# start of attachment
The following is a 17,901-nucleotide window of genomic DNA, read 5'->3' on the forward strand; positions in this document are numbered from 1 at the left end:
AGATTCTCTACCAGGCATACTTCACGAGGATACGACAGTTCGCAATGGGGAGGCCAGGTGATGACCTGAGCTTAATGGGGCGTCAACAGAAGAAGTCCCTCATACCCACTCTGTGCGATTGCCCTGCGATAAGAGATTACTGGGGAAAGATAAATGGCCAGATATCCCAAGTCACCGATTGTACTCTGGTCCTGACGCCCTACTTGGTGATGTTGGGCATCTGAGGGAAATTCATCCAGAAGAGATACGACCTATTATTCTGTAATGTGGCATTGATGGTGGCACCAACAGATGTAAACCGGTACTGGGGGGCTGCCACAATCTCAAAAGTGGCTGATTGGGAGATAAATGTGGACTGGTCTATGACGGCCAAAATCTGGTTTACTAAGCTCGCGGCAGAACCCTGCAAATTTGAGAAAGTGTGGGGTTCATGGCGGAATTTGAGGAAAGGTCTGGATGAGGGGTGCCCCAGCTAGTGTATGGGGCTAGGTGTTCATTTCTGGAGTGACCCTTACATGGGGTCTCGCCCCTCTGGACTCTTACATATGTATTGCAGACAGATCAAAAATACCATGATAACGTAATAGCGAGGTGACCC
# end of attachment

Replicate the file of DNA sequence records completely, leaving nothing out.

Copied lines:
The following is a 17,901-nucleotide window of genomic DNA, read 5'->3' on the forward strand; positions in this document are numbered from 1 at the left end:
AGATTCTCTACCAGGCATACTTCACGAGGATACGACAGTTCGCAATGGGGAGGCCAGGTGATGACCTGAGCTTAATGGGGCGTCAACAGAAGAAGTCCCTCATACCCACTCTGTGCGATTGCCCTGCGATAAGAGATTACTGGGGAAAGATAAATGGCCAGATATCCCAAGTCACCGATTGTACTCTGGTCCTGACGCCCTACTTGGTGATGTTGGGCATCTGAGGGAAATTCATCCAGAAGAGATACGACCTATTATTCTGTAATGTGGCATTGATGGTGGCACCAACAGATGTAAACCGGTACTGGGGGGCTGCCACAATCTCAAAAGTGGCTGATTGGGAGATAAATGTGGACTGGTCTATGACGGCCAAAATCTGGTTTACTAAGCTCGCGGCAGAACCCTGCAAATTTGAGAAAGTGTGGGGTTCATGGCGGAATTTGAGGAAAGGTCTGGATGAGGGGTGCCCCAGCTAGTGTATGGGGCTAGGTGTTCATTTCTGGAGTGACCCTTACATGGGGTCTCGCCCCTCTGGACTCTTACATATGTATTGCAGACAGATCAAAAATACCATGATAACGTAATAGCGAGGTGACCC